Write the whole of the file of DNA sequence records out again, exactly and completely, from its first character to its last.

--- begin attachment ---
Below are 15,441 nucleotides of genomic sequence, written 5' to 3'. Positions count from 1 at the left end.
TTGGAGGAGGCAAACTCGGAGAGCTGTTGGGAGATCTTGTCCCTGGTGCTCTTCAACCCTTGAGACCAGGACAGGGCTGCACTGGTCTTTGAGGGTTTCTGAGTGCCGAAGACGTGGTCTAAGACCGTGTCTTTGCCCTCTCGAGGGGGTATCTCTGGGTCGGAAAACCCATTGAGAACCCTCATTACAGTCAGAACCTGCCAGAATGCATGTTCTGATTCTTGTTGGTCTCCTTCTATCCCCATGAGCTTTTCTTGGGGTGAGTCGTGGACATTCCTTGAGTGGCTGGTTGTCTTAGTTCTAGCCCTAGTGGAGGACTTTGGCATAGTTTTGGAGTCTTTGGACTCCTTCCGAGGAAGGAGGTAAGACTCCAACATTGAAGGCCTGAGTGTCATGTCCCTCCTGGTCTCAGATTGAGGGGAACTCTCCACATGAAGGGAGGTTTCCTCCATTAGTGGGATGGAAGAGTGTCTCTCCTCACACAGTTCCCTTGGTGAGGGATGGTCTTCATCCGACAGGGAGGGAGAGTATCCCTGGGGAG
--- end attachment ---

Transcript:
Below are 15,441 nucleotides of genomic sequence, written 5' to 3'. Positions count from 1 at the left end.
TTGGAGGAGGCAAACTCGGAGAGCTGTTGGGAGATCTTGTCCCTGGTGCTCTTCAACCCTTGAGACCAGGACAGGGCTGCACTGGTCTTTGAGGGTTTCTGAGTGCCGAAGACGTGGTCTAAGACCGTGTCTTTGCCCTCTCGAGGGGGTATCTCTGGGTCGGAAAACCCATTGAGAACCCTCATTACAGTCAGAACCTGCCAGAATGCATGTTCTGATTCTTGTTGGTCTCCTTCTATCCCCATGAGCTTTTCTTGGGGTGAGTCGTGGACATTCCTTGAGTGGCTGGTTGTCTTAGTTCTAGCCCTAGTGGAGGACTTTGGCATAGTTTTGGAGTCTTTGGACTCCTTCCGAGGAAGGAGGTAAGACTCCAACATTGAAGGCCTGAGTGTCATGTCCCTCCTGGTCTCAGATTGAGGGGAACTCTCCACATGAAGGGAGGTTTCCTCCATTAGTGGGATGGAAGAGTGTCTCTCCTCACACAGTTCCCTTGGTGAGGGATGGTCTTCATCCGACAGGGAGGGAGAGTATCCCTGGGGAG